Yeah, this one sucked. I did bring a small amount of food with us, since my characters did manage to raid a vending machine and snake a few MRE's from a garage before they were forced to bug-out. Aside from a handful of granola bars, a couple dehydrated meals, and a few bottles of water, we were on our own food-wise.
We made simple pocket-sized fishing poles out of sticks, fishing line, hooks, and weights. The boys dug for nearly an hour trying to find earth worms and grubs to use as bait. It was fun for them for the first couple minutes, but they quickly grew bored. When it became obvious that the success or failure of this one, simple task could mean the difference between eating and going hungry, I took pause. That's scary.
I could have sworn I just heard one of my characters clear their throat...I must have imagined it.
4. You can only use what you have-
This statement just screams "Master of the Obvious," I know, but have you ever really thought about what that would mean in a SHTF scenario? Probably not. This picture is my oldest trying desperately to cook a package of Ramen noodles (his chosen luxury item) on a tiny cook-stove; the kind that run on those little white cubes of fuel. Sadly, that old "watched pot never boils" adage held true. Between the serious lack of juice in those fuel cubes and the insanely windy day, his noodles were a flop. Truth be told, they were pretty disgusting, but in a real survival scenario, you eat the food you have and prepare it in a way within your means. In a life/death situation, Ramen--cooked or half-raw and rubbery--would likely be a excess that most could not afford.
5. Do what you can to stay sane-
It's true, our survivor-cation only lasted for two days, but it didn't take long for me to realize that this would prove challenging for anyone forced to survive out here for a longer period of time. I didn't realize how much of my life I had spent surrounded by non-stop sound, buzzing and binging electronics, and constant motion. When all that noise was stripped away, I started getting anxious. I was surprised how dependent I had become on that auditory pollution or how much of my time I spent "plugged in."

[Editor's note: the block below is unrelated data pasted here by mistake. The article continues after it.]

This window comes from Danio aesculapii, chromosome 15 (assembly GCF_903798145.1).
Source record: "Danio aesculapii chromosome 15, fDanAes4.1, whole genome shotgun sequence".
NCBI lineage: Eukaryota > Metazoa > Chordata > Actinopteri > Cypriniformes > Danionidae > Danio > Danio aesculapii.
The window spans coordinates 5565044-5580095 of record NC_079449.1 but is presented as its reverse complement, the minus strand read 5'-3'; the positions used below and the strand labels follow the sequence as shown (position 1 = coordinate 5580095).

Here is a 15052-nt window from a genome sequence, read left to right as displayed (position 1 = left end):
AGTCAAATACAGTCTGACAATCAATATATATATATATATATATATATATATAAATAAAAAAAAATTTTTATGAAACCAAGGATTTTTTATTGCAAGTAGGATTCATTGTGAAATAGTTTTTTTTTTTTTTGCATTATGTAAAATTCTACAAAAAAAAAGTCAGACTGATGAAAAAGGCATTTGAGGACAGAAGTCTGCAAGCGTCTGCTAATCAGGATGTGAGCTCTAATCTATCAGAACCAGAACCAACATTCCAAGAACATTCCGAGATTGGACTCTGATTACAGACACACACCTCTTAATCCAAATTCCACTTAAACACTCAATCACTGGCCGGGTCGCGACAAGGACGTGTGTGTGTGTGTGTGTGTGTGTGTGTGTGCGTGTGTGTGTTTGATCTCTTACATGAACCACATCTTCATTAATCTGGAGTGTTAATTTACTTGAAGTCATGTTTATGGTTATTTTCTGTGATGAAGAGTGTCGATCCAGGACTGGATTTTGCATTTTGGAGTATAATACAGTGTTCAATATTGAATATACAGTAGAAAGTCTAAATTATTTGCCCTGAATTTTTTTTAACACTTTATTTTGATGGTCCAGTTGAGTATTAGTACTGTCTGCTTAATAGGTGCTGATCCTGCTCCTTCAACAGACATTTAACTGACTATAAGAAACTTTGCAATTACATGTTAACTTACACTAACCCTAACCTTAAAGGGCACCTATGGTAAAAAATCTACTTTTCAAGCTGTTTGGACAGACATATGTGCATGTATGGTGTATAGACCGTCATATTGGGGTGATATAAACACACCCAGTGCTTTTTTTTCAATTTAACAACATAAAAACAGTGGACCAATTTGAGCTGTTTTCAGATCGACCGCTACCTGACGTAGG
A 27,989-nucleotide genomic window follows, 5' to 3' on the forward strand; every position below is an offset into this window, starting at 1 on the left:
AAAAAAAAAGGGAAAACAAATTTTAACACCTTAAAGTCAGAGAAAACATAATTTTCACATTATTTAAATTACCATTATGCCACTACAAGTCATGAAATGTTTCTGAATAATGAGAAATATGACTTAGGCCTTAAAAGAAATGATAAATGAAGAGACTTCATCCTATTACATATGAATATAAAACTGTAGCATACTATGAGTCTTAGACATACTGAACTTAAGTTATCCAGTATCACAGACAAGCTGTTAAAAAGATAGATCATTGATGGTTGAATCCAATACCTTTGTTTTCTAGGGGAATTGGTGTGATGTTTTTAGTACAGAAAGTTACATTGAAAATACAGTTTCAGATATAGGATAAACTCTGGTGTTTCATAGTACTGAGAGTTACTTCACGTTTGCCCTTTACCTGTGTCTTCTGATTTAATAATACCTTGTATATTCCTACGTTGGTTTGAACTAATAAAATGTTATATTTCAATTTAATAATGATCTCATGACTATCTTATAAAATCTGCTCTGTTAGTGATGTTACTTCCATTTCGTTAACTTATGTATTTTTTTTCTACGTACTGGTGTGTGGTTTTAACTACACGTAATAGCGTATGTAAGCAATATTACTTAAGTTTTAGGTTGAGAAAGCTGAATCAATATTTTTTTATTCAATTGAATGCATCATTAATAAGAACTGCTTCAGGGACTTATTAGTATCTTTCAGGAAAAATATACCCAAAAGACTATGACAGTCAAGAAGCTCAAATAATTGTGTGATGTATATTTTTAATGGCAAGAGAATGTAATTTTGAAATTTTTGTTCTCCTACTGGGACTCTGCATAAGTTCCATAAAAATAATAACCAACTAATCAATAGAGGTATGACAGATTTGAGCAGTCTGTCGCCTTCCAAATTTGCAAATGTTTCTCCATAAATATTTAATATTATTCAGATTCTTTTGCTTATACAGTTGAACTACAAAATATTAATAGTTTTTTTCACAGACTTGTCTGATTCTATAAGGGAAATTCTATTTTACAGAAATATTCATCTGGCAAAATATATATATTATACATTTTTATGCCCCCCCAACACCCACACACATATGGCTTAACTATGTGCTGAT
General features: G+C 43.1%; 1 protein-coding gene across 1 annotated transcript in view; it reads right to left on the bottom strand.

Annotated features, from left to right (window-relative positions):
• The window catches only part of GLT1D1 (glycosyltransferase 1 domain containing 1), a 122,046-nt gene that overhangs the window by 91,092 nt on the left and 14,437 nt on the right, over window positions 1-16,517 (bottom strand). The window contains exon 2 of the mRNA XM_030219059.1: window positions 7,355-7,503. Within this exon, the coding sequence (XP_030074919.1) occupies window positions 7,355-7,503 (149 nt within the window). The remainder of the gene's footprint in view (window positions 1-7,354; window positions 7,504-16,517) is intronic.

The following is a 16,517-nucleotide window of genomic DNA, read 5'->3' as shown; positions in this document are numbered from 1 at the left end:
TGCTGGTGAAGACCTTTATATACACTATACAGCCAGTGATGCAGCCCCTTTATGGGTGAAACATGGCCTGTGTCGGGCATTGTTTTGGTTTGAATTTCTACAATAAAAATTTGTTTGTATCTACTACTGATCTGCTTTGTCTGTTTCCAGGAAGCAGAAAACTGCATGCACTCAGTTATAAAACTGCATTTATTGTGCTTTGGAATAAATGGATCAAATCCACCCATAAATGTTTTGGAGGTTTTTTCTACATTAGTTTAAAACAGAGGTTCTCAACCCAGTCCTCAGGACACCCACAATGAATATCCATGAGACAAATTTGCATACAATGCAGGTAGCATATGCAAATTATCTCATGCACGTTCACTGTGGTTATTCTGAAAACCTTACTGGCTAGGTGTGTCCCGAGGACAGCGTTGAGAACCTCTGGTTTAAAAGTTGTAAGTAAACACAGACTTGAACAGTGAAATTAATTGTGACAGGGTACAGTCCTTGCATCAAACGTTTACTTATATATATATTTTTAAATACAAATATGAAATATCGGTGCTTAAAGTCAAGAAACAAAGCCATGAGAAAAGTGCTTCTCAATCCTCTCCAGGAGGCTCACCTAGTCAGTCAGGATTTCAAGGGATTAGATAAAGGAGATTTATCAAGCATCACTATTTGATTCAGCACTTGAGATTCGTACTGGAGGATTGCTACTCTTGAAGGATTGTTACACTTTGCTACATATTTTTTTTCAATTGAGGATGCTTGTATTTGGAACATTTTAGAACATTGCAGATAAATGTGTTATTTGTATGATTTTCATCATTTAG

Eventually, when the withdrawals wore off, I found it to be a blessing in disguise. My children and I spent time together, talking to each other rather than staring at our screens. We played cards and truth or dare. We went on hikes and tried to catch frogs. My husband and I talked for hours (and it was just me doing the talking, lol). We told scary stories by the fire and went fishing at midnight with the boys. Turns out, my boys are actually pretty cool people. Who knew?
Killshot has been on the shelf for just over a year now and has been met with rave reviews. My absolute favorite things to hear from readers is this:
"When I read Killshot, I felt like I was one of the survivors. I shared their struggles and celebrated their victories. It felt like I was right there with them."
Me too, reader. Me too.
(Note: Every one of these pictures was taken by yours truly during our adventure. Yes, I had my phone with me in case of emergencies, but I turned off my wifi, put it on silent, and only used it to take pictures. A special thank you goes out to my boys, Alex and Jacob, and my husband Mark, for humoring this crazy author and subjecting themselves to another one of my insane ideas. We are considering another Survivor-cation...I suggested Hawaii)